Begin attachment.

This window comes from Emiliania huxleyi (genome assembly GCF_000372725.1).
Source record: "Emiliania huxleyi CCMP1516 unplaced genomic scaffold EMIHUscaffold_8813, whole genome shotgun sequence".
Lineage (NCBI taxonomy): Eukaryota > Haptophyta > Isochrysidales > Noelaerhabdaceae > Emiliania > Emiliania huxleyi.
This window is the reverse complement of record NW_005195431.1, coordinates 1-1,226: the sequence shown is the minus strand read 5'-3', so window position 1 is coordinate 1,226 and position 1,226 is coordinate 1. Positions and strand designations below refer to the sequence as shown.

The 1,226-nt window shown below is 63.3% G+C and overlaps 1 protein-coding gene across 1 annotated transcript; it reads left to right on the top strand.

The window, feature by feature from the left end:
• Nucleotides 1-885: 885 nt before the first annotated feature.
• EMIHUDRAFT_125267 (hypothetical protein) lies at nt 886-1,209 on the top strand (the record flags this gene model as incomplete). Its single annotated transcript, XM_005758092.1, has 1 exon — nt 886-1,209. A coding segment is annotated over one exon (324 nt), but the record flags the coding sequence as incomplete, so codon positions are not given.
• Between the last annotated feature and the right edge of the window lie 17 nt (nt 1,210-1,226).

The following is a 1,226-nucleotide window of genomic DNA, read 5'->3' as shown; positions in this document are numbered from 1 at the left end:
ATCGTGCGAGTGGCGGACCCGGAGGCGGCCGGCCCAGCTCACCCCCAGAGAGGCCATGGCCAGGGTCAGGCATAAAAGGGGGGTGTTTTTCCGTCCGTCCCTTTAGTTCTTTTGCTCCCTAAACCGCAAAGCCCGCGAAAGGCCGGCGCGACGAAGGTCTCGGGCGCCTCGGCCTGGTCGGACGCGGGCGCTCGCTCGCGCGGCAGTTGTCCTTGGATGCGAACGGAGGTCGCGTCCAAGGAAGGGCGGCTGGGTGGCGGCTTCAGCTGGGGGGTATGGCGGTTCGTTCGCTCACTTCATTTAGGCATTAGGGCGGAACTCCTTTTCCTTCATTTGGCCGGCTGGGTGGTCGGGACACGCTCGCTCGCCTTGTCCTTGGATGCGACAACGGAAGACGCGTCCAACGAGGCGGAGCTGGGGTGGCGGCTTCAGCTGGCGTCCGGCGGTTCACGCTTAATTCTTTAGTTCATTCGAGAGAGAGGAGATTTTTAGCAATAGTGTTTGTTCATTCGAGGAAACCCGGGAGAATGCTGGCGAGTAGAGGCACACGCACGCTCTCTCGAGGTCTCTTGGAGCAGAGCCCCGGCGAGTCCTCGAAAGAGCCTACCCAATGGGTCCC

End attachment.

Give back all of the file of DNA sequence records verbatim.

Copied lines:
This window comes from Emiliania huxleyi (genome assembly GCF_000372725.1).
Source record: "Emiliania huxleyi CCMP1516 unplaced genomic scaffold EMIHUscaffold_8813, whole genome shotgun sequence".
Lineage (NCBI taxonomy): Eukaryota > Haptophyta > Isochrysidales > Noelaerhabdaceae > Emiliania > Emiliania huxleyi.
This window is the reverse complement of record NW_005195431.1, coordinates 1-1,226: the sequence shown is the minus strand read 5'-3', so window position 1 is coordinate 1,226 and position 1,226 is coordinate 1. Positions and strand designations below refer to the sequence as shown.

The 1,226-nt window shown below is 63.3% G+C and overlaps 1 protein-coding gene across 1 annotated transcript; it reads left to right on the top strand.

The window, feature by feature from the left end:
• Nucleotides 1-885: 885 nt before the first annotated feature.
• EMIHUDRAFT_125267 (hypothetical protein) lies at nt 886-1,209 on the top strand (the record flags this gene model as incomplete). Its single annotated transcript, XM_005758092.1, has 1 exon — nt 886-1,209. A coding segment is annotated over one exon (324 nt), but the record flags the coding sequence as incomplete, so codon positions are not given.
• Between the last annotated feature and the right edge of the window lie 17 nt (nt 1,210-1,226).

The following is a 1,226-nucleotide window of genomic DNA, read 5'->3' as shown; positions in this document are numbered from 1 at the left end:
ATCGTGCGAGTGGCGGACCCGGAGGCGGCCGGCCCAGCTCACCCCCAGAGAGGCCATGGCCAGGGTCAGGCATAAAAGGGGGGTGTTTTTCCGTCCGTCCCTTTAGTTCTTTTGCTCCCTAAACCGCAAAGCCCGCGAAAGGCCGGCGCGACGAAGGTCTCGGGCGCCTCGGCCTGGTCGGACGCGGGCGCTCGCTCGCGCGGCAGTTGTCCTTGGATGCGAACGGAGGTCGCGTCCAAGGAAGGGCGGCTGGGTGGCGGCTTCAGCTGGGGGGTATGGCGGTTCGTTCGCTCACTTCATTTAGGCATTAGGGCGGAACTCCTTTTCCTTCATTTGGCCGGCTGGGTGGTCGGGACACGCTCGCTCGCCTTGTCCTTGGATGCGACAACGGAAGACGCGTCCAACGAGGCGGAGCTGGGGTGGCGGCTTCAGCTGGCGTCCGGCGGTTCACGCTTAATTCTTTAGTTCATTCGAGAGAGAGGAGATTTTTAGCAATAGTGTTTGTTCATTCGAGGAAACCCGGGAGAATGCTGGCGAGTAGAGGCACACGCACGCTCTCTCGAGGTCTCTTGGAGCAGAGCCCCGGCGAGTCCTCGAAAGAGCCTACCCAATGGGTCCC